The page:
Trying to say the same thing through writing, on the other hand, I'm not so happy with.

Conceptual art

Massey update

I bumped into a friend the other day, and he hassled me for not updating what's going on at Massey here. 'They censored you, eh?' he said with a grin.

I pointed out that I've simply been mad busy. And, to their credit, that they haven't tried to censor me. I don't actually see how they could even if they wanted to.

I have had a couple of meetings to sort out supervision bizzo. It turns out one of my supervisors has been very ill, which I wish I knew about earlier. They've roped in an art historian from outside to help me with my writing, cos I need it.

I am very focused now on coming out of this debacle with the book I went into it for in the first place.

The conversation with the art historian was pretty amusing. It started with him sitting me down and carefully clarifying my intent: 'If you're just taking the piss, I don't want to be involved.' I said that, while there was a strong element of parody there, certainly, I want to present serious, academically rigorous arguments (hence the need for help). He said sternly, 'You can't have both!' I answered like a petulant child: 'But I want to have both!'

I am serious about not being serious!

08 August 2011

Obsidium generis humani


I want to do a fresco cycle in the Dry Valleys of Antarctica.

I would do it somewhere round here, cos that'd be much more convenient, but, what with the earthquakes and volcanoes and all, that'd also be stupid. Australia's fucked, but there's another big fuck off continent not too far away.

And I reckon it could look fucking fantastic.

It'd be better to do it on Mars, but Antarctica will do.

And back again

I got back from Auckland yesterday arvo. Rose was off at films all day of course, but I do recommend dogs for gratifying welcomes. At least someone in the world is pleased to see me! Ho ho.

When I talked to Rose's son, on one of his brief emergences from his cave, and described the vernissage and after party, he said 'So it was rich art cunts getting wasted.'

As a one line summary, I don't think that can be beat. Fuck it was weird. Apparently, last time was in three different areas you had to walk between. This year, it was much more compact, a series of looping circuits.

There you go, a reasonably representative sample of the New Zealand art world right there (not forgetting the Aussies). And all under the same conditions. The only significant difference seemed to be the angle at which you got the light at various times of the day.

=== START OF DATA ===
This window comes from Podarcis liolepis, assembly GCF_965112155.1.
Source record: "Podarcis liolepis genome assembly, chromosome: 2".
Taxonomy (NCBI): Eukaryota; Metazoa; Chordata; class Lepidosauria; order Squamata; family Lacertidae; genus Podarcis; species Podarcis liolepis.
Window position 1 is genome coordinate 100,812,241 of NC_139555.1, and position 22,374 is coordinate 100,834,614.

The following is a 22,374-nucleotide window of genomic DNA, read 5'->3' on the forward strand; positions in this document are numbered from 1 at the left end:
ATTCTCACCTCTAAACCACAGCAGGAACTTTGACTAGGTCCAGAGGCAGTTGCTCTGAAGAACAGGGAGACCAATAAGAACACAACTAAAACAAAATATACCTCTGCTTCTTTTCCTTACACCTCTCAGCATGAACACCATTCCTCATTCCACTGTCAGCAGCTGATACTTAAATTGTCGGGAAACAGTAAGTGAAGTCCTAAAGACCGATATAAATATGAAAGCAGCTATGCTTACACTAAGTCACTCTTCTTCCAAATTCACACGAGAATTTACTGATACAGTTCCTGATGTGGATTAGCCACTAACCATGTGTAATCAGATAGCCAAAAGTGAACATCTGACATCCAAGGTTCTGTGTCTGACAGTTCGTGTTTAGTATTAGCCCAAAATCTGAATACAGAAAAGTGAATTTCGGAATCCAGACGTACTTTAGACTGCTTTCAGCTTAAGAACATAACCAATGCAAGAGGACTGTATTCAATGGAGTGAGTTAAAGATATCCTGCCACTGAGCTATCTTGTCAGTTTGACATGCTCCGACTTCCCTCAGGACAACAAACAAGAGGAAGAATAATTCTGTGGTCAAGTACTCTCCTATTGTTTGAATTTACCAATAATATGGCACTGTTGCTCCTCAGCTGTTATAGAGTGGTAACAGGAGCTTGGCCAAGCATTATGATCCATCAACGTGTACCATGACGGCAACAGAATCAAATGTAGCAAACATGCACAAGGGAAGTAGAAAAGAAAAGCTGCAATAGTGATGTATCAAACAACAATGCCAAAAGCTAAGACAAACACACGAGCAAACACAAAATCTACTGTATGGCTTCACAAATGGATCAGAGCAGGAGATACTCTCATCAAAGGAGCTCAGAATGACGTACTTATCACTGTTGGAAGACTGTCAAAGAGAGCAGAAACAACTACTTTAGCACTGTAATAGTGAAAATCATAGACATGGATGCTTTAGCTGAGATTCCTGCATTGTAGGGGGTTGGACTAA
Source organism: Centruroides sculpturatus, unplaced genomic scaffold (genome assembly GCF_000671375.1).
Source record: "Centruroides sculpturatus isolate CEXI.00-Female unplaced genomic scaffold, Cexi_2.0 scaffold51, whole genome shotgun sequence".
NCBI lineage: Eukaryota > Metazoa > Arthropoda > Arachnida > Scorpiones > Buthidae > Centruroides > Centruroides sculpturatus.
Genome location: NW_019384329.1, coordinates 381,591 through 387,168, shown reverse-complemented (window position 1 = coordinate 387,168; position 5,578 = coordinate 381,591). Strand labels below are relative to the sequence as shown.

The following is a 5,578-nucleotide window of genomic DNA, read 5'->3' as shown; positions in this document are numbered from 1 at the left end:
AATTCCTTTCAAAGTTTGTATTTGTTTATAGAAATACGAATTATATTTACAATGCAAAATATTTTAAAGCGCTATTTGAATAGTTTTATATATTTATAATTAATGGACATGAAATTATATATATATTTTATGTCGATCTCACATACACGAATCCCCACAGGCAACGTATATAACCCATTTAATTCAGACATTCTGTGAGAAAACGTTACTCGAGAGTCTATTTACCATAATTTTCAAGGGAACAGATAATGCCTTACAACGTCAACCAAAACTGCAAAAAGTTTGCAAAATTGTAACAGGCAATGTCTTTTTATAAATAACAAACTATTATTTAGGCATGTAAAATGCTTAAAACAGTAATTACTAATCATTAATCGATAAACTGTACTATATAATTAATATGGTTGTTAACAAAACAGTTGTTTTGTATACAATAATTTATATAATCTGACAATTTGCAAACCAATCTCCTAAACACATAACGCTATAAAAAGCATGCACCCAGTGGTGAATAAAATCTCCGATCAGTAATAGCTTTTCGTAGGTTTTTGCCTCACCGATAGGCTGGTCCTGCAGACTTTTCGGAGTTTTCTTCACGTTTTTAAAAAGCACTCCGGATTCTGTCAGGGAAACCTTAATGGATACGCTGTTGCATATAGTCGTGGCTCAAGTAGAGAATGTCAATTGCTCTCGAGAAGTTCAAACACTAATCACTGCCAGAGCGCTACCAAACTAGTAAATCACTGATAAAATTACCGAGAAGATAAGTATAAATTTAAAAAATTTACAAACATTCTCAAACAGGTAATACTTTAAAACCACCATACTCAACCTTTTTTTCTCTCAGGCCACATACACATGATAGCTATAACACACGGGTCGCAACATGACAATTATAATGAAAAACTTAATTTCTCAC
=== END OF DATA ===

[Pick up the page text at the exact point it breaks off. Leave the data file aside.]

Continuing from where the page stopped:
The main impression I got was that far too many people put up far too much stuff. And then there was the hilarity. Well, you've seen the best thing I saw. I knew it was going to be crass and vulgar, but I wasn't quite prepared for how crass and vulgar. People really were buying stuff off the wall and walking out with it under their arm, to have something else slapped up in its place, like cans of soup in a supermarket. Un-fucking-believable. (Needless to say, the good dealers stay aloof from that kind of carry on.)

I am wiped out once again. The last five days are a jumble of pictures, people, and lots and lots of talking (quite a few really good conversations in fact – and a great talk by Liz, during which Andy and I broke out into spontaneous applause). And I was just there for laughs. I don't know how the dealers do it. It's a pretty full on endurance race.

Oh, and, really, the best thing I saw was the Ensor at Brett's. He also had an excellent book I might have to hunt down.

I had a great time.

06 August 2011

An idle thought

I might start another intertemporal avant-garde art movement to compete against common-sense nihilism. It will be called 'selfishism'.

05 August 2011

The best thing I saw on the night

Something to aspire to

Every great passion, be it love or hate, will in the end generate an authentic work. One may deplore it, but one must recognise it: Lovecraft was more on the side of hate, of hate and fear. The universe, which intellectually he perceived as being indifferent, became hostile aesthetically. His own existence, which might have been nothing but the sum of banal disappointments, turned into a surgical operation, and an inverted celebration.

The work of his mature years remains faithful to the physical prostration of his youth, transfiguring it. This is the profound secret of Lovecraft's genius, and the pure source of his poetry: he succeeded in transforming his aversion to life into an effective hostility.

To offer an alternative to life in all its forms constitutes a permanent opposition, a permanent recourse to life – this is the poet's highest mission on this earth. Howard Phillips Lovecraft fulfilled this mission.
– Michel Houellebecq, H.P. Lovecraft: Against the world, against life

02 August 2011

A thought experiment

Okay, so imagine that some unknown force transports you and a sample of other people from the past with roughly similar socioeconomic and educational/occupational backgrounds to a prehistoric spacetime zone. It doesn't really matter which. Any time after flowering plants appear will do. Let's say up until 40,000 years ago. Somewhere temperate.

For the purposes of this experiment, let us assume that there are no representatives from our future. Let's also imagine that the unknown force provides each of you with some kind of magic universal translator device.

What do you think will happen? More specifically, how well do you think you'd survive, compared to the others?

I reckon you'd be crappest at everything that doesn't involve advanced technology, which in this situation means everything. You'd just be the crappest. (And this would hold no matter what kind of outdoorsy, huntin' and fishin' background you have.) I also reckon that cross-cultural misunderstanding would make sustained meaningful communication impossible, even with your universal translators.

I reckon it'd end up like on Pitcairn Island. The first attempts at community building fragment into armed individual strongholds, from which only one person survives into old age.

Unfortunately, that's the kind of species we are.

Except for the artists of course. We'd get along.

Ha ha ha ha ha!

Answers on a postcard, please.
visitors since 29 March 2004.